- Barack Obama had 2 years of Democratic control from 2009-10 before the Tea Party backlash hit him in the 2010 midterms, losing the house.
- Donald Trump had only 2 years of Republican control, 2017-18. Much of his first term has been spent trying to undo many of the policies of the Obama years. He lost the House in the 2018 midterms.
We don’t know who will win the 2020 election, but I’ll bet that if any party takes control again, we will experience whiplash to either the left or the right.
We need new rules to rein in the Tribalists
Once in power, Tribalists break the rules to get what they want. They set the rules of the House and Senate so that the party leadership controls the agenda. They virtually eliminate the voice of the minority party. Half, or more, of the population has no real representation in Congress. Worse, they gerrymander the congressional and state legislative districts to stack the election in their favor. Both parties are guilty here. Democracy is broken.
I’m done hoping that electing different people will fix our system. Tribalism is the new (ab)normal. Until we can eliminate tribalist thinking among our politicians – don’t hold your breath – we need new rules for elections and government so that no matter whom we elect, they have to do their jobs while following the will of the people.
Our Imperfect Union’s agenda for change is about changing these rules. It’s about changing how we elect them, how they operate while they’re in office, and how we can hold them accountable. Our agenda addresses the executive, legislative, and judicial branches. In future posts, we will address all of these transgressions against democracy. There is a lot of work to do. And some of it is heavy lifting, as in amending the Constitution. You can always find our agenda for change on our About this blog page.
So what can I do now?
Don’t be a Tribalist! Don’t vote for Tribalists!
If only it were that easy.
First, you can engage in civil discourse with your fellow citizens, even on social media. No really, it is possible. But be on the alert for certain tribal catch phrases:
- “Elections have consequences” – I hate this one. The hidden meaning is “We won the last time, so we get our agenda and don’t have to listen to you.”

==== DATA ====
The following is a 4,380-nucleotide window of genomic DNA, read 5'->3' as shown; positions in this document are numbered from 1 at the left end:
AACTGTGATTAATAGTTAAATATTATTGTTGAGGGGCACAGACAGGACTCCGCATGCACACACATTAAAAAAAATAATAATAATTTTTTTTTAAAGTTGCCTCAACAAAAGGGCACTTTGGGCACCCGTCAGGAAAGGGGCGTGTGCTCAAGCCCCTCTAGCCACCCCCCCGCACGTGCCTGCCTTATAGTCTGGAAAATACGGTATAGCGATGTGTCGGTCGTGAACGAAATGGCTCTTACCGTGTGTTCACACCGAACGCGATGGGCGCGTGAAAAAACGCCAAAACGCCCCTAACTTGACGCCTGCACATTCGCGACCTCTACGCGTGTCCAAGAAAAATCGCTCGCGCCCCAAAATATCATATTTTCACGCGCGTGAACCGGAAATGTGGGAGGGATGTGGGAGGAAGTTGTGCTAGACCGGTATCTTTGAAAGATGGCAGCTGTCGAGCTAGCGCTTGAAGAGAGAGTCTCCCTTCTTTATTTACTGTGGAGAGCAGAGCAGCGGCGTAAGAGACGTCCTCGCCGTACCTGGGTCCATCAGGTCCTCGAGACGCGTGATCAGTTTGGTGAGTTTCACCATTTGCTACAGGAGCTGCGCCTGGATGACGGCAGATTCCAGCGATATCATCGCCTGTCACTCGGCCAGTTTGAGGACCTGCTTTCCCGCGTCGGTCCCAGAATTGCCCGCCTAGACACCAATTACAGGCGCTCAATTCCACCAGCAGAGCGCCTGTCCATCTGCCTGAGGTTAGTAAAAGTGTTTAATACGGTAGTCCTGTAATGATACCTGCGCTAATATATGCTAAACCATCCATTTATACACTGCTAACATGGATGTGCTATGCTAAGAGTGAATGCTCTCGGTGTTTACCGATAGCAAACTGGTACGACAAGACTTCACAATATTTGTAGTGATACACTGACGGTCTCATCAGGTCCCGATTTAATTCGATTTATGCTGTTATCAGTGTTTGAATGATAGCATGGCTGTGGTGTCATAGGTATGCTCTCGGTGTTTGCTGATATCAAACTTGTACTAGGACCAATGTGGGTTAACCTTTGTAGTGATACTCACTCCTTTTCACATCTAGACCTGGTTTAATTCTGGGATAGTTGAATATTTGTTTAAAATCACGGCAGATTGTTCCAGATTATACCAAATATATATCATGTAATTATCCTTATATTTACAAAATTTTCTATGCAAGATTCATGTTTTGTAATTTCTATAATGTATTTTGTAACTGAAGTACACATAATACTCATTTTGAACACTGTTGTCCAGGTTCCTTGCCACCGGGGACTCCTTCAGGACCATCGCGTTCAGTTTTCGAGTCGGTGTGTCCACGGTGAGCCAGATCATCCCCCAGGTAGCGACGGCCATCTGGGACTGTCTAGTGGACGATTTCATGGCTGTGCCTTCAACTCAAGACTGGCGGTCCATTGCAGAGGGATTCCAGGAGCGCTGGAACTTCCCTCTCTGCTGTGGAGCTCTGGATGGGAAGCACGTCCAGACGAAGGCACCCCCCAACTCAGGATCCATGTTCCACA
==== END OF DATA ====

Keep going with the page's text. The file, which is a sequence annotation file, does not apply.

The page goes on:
- “Stop being such a libtard” or “Right-wing nut” – When someone resorts to calling you a name, they’re labeling you as part of a tribe. Just say no.
- “Those people are deplorable” – Unfortunately used by Hilary Clinton, it draws a line in the sand.
- “What goes around comes around” – this is a threat that the next time we win, watch out.
If you’re at a loss for words in a tribalist discussion, try this soon-to-be-famous quote: “If you only believe in democracy when your side wins, you don’t believe in democracy.”
Here are a couple of organizations that are working to promote civil discourse:
- Better Angels (www.better-angels.org) brings together people from across the political spectrum to foster dialog about problems we face and how to solve them. You can search for a group in your area, or start one. Their website has interesting background info and graphics on polarization.
- National Institute for Civil Discourse (nicd.arizona.edu) – fosters dialog about specific policy issues and offers you the opportunity to become an expert at solving some of them.
Second, you can also support bipartisan legislating. believes that members of Congress can set aside their differences to find bipartisan solutions to big issues. They support the in the House. The caucus successfully negotiated important rules changes in the 116th Congress (2019-20) for bills and amendments receiving strong bipartisan support. Become a and follow them on Facebook.
In the future, we’ll discuss the agenda for change in more detail. In the meantime, check out our Get involved page.
What do you think? Is tribalism the new normal? Have any good examples to share? Know of other ways to get involved? Your comments are welcome, as long as they are not…tribal.
- How is our government supposed to work?
- Democracy or Republic – which are we?